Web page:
Tuesday, 23 September 2014
Last updated 11 hours ago
Mar 11 2014 | 7:41pm ET
Private-equity firms and hedge funds are salivating over the opportunities created by bank deleveraging in Europe. To tap them, they'll need fresh capital. And to raise that, they may first turn to Sasha Jensen.
Jensen is behind Jensen Partners, an executive recruitment firm with a very tight focus: Capital-raising, especially in the hedge fund and private-equity arenas.
“Many have questioned my rationale,” the Jensen Partners founder told FINalternatives. “'Why are you focused only on asset raising?' And the reason is: We really wanted to be the experts in our field. Many other people offer it as a desk within a headhunting firm, but they won't actually offer it as a whole firm's focus.”
Jensen's hunch about the future of private equity is based on what she hears from investors, and listening to investors is key to her approach to recruitment.
“If we're doing a credit search, we speak to credit investors and we say, 'Who are you speaking to in Europe or the U.S.? Who's calling you? Who's impressing you?' That's how we'll start off a lot of searches and how we come across most of our candidates—through the investors. This is the area that really gives us an edge.”
Jensen, a former journalist, launched her firm in 2012 after leaving the Gerson Group. She's now putting her investigative skills to work for clients, vetting candidates as thoroughly as possible.
“When somebody submits their CV, they have a list of asset-raising capabilities and track record, but have any of these been actually checked? How do you prove that this is the case? They say, 'Oh yes, I raised this,' but did they raise it? How did they raise it? What do the investors think of them?”
Jensen likes to see candidates with seven to 10 years of experience raising money for alternative asset managers, steady CVs without "too many jumps” and real, long-term client relationships.
“When you're screening a candidate, you're wanting to ask, do they go out and play golf with their investors? Do they spend personal time with these people? Do they know the investors' wives' names? Where is the granular detail of the relationship?”
“There's no margin for error; this is serious business," Jensen continues. "When somebody's raising assets for your firm, they are the face of your firm. They become your firm until the investor takes the plunge and meets the founder and signs on the dotted line.”
Jensen said a by-product of her firm's efforts to network with and listen to investors is that they “find out lots of different things about trends.”
“Recently, I've had three or four different requests from clients to find me a head of family office,” said Jensen. “They just want somebody solely focused on family offices and solely focused on registered investment advisers. This is a new trend; a lot of the smaller funds are now trying to institutionalize their teams and they're getting smart to the fact that if you focus on one segment only and dedicate to that, you're going to win in that segment. There's a lot less hiring of generalists right now.”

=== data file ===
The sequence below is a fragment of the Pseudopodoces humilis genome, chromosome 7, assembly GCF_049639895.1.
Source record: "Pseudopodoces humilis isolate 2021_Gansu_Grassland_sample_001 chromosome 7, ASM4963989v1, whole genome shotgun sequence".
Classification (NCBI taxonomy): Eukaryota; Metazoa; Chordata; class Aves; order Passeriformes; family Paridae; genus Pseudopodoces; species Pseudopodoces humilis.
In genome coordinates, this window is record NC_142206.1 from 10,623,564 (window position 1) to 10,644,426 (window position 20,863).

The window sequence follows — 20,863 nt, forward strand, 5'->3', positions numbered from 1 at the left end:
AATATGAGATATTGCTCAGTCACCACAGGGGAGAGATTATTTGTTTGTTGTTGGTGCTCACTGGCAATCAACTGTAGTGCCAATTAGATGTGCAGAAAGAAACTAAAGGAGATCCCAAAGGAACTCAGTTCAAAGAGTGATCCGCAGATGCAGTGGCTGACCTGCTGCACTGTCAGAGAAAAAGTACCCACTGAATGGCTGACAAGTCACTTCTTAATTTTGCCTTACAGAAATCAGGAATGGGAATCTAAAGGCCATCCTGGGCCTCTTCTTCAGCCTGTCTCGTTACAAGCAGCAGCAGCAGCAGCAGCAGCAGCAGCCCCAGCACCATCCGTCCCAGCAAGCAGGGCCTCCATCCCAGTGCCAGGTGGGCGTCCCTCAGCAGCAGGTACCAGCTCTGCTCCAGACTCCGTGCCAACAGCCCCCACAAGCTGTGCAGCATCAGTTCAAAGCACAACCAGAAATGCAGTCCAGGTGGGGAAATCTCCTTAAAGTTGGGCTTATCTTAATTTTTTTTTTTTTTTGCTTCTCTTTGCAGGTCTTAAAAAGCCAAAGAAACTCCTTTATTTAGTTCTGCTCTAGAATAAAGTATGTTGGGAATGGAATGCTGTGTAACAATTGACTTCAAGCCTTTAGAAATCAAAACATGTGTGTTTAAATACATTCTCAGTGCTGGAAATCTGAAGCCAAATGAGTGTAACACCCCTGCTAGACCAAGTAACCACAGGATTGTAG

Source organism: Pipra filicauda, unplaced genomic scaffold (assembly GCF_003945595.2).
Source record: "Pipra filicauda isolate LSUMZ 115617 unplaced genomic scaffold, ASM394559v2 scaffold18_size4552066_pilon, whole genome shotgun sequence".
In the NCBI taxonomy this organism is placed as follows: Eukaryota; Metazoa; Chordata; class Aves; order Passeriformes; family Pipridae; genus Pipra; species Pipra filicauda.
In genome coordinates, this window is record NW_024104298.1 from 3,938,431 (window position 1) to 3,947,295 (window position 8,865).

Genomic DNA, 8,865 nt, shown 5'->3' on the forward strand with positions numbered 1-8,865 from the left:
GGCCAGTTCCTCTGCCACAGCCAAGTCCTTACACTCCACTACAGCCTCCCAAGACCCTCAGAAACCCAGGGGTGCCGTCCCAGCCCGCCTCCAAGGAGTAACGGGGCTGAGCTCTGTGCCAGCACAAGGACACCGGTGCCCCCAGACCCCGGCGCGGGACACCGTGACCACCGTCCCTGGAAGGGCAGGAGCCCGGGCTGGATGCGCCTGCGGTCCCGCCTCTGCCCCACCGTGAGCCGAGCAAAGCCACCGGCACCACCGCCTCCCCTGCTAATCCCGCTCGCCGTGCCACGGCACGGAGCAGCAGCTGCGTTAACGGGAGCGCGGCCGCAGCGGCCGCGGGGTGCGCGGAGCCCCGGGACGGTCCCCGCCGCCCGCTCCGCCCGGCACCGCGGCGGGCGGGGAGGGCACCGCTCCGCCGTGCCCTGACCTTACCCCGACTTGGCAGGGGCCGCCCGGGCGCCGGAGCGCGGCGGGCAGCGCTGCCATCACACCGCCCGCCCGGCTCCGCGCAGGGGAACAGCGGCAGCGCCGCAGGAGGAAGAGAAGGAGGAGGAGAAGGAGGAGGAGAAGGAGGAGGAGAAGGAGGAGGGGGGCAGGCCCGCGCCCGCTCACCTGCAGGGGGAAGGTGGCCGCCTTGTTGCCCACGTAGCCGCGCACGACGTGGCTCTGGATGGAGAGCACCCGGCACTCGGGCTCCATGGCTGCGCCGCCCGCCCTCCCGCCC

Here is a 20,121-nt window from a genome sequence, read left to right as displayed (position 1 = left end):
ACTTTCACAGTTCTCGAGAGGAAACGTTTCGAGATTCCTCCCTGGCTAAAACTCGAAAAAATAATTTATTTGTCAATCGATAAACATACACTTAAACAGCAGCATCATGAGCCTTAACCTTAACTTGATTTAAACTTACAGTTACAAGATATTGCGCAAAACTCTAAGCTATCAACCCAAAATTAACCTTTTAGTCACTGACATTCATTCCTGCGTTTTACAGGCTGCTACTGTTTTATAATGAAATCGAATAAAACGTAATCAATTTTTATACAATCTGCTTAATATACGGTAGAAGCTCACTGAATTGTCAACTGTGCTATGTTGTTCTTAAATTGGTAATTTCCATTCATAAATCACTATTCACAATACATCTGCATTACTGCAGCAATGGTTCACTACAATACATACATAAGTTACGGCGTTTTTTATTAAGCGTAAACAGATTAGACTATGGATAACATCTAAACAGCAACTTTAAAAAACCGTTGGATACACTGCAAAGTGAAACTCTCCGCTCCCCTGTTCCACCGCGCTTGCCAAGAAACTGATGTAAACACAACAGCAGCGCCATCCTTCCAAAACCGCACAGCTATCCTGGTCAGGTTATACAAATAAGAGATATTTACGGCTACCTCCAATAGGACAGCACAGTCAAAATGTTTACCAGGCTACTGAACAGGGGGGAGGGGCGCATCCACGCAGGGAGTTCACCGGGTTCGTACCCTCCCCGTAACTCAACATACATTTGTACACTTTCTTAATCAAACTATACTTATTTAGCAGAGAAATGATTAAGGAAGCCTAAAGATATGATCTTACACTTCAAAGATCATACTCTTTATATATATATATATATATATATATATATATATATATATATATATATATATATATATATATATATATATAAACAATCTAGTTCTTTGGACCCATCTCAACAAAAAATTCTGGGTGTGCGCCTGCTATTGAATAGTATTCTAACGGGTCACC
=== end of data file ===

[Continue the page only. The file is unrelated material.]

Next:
That last is particularly true in the credit space, she said.
“All the credit searches that I have on right now are very senior positions, and they're all asking for very detailed knowledge of how to actually trade in the fund. You can't just come in and have a conversation about a strategy on a macro level like you can with the other strategies: You have to come in and talk through the trades, backwards.”
In the capital introduction space, Jensen says, salaries are lower—“You can't earn money like you used to be able to by working at a bank”—but it's “a great training ground” and many who start in cap. intro. end up at hedge funds.
Once they get there, Jensen says they are receiving deferred bonuses tied to renewal of contracts. "Everything is moving towards a discretionary payout," she says.
“We've had our clients call us and ask us to help reformat a few contracts. It's very difficult these days to do a commission-based payout. It's about restructuring business plans and making them into job descriptions. We get the client to draw up with us a one-to-three-year business plan for the candidate, and we make sure there are certain deliverables in that job spec. We can work it down to the very last detail of how many meetings they should be having in a year or a month, and the discretionary bonus is formulated around that very detailed description of what the deliverables are.”
Jensen, whose firm has in offices in New York and London, currently has 10 live mandates but hundreds of actual clients.
Asked if executive recruiting was like matchmaking she says, "it is exactly that. When you're bringing a candidate to the table with a client, especially at this level—the salary is normally anything from $600,000 up—it's very serious, and it is like a marriage, and there's an enormous psychological play to bring the two individuals, as it were, to the table. It's not just about Rolodex.”
Which is not to say that the Rolodex isn't important. Indeed, the addresses contained therein have become essential, Jensen says, especially in Europe.
“In Europe, everyone is waking up to the fact that the only money they're going to see in the next 18 months is probably going to be from America. Firms in Europe are looking for asset allocators and people with relationships with asset allocators in the U.S., those kinds of hires where the Rolodex is doubled.”
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